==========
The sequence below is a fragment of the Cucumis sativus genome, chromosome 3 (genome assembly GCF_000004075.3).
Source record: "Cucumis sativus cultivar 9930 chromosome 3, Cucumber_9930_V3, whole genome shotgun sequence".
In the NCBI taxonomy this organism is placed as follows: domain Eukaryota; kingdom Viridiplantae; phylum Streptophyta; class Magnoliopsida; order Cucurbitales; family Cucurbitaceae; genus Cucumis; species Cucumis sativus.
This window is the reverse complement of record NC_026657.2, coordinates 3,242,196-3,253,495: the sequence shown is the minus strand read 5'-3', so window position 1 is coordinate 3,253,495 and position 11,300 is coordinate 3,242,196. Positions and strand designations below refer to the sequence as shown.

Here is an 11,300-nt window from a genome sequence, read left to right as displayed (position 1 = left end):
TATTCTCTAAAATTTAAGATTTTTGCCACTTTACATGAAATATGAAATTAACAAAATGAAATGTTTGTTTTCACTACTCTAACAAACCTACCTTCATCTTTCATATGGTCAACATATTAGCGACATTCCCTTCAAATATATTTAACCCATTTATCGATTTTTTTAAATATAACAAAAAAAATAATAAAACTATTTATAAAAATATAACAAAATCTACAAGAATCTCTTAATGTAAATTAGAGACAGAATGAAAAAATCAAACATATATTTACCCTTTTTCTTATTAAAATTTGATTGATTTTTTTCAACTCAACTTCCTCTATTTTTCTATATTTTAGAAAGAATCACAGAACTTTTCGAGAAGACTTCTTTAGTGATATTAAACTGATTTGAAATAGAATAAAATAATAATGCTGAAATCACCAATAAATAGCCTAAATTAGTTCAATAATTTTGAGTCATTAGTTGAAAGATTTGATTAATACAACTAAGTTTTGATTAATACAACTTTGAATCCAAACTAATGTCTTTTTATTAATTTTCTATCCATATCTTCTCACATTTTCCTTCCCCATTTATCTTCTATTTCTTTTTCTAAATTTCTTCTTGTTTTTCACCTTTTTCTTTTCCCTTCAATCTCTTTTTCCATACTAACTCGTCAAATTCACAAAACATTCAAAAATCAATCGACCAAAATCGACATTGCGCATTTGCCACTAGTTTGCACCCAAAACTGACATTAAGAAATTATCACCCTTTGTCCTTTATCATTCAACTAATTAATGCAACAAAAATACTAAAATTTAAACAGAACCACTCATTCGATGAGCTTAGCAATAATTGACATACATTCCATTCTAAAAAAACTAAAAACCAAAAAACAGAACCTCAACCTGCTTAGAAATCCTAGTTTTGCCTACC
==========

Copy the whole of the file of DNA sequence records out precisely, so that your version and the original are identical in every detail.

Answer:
The sequence below is a fragment of the Cucumis sativus genome, chromosome 3 (genome assembly GCF_000004075.3).
Source record: "Cucumis sativus cultivar 9930 chromosome 3, Cucumber_9930_V3, whole genome shotgun sequence".
In the NCBI taxonomy this organism is placed as follows: domain Eukaryota; kingdom Viridiplantae; phylum Streptophyta; class Magnoliopsida; order Cucurbitales; family Cucurbitaceae; genus Cucumis; species Cucumis sativus.
This window is the reverse complement of record NC_026657.2, coordinates 3,242,196-3,253,495: the sequence shown is the minus strand read 5'-3', so window position 1 is coordinate 3,253,495 and position 11,300 is coordinate 3,242,196. Positions and strand designations below refer to the sequence as shown.

Here is an 11,300-nt window from a genome sequence, read left to right as displayed (position 1 = left end):
TATTCTCTAAAATTTAAGATTTTTGCCACTTTACATGAAATATGAAATTAACAAAATGAAATGTTTGTTTTCACTACTCTAACAAACCTACCTTCATCTTTCATATGGTCAACATATTAGCGACATTCCCTTCAAATATATTTAACCCATTTATCGATTTTTTTAAATATAACAAAAAAAATAATAAAACTATTTATAAAAATATAACAAAATCTACAAGAATCTCTTAATGTAAATTAGAGACAGAATGAAAAAATCAAACATATATTTACCCTTTTTCTTATTAAAATTTGATTGATTTTTTTCAACTCAACTTCCTCTATTTTTCTATATTTTAGAAAGAATCACAGAACTTTTCGAGAAGACTTCTTTAGTGATATTAAACTGATTTGAAATAGAATAAAATAATAATGCTGAAATCACCAATAAATAGCCTAAATTAGTTCAATAATTTTGAGTCATTAGTTGAAAGATTTGATTAATACAACTAAGTTTTGATTAATACAACTTTGAATCCAAACTAATGTCTTTTTATTAATTTTCTATCCATATCTTCTCACATTTTCCTTCCCCATTTATCTTCTATTTCTTTTTCTAAATTTCTTCTTGTTTTTCACCTTTTTCTTTTCCCTTCAATCTCTTTTTCCATACTAACTCGTCAAATTCACAAAACATTCAAAAATCAATCGACCAAAATCGACATTGCGCATTTGCCACTAGTTTGCACCCAAAACTGACATTAAGAAATTATCACCCTTTGTCCTTTATCATTCAACTAATTAATGCAACAAAAATACTAAAATTTAAACAGAACCACTCATTCGATGAGCTTAGCAATAATTGACATACATTCCATTCTAAAAAAACTAAAAACCAAAAAACAGAACCTCAACCTGCTTAGAAATCCTAGTTTTGCCTACC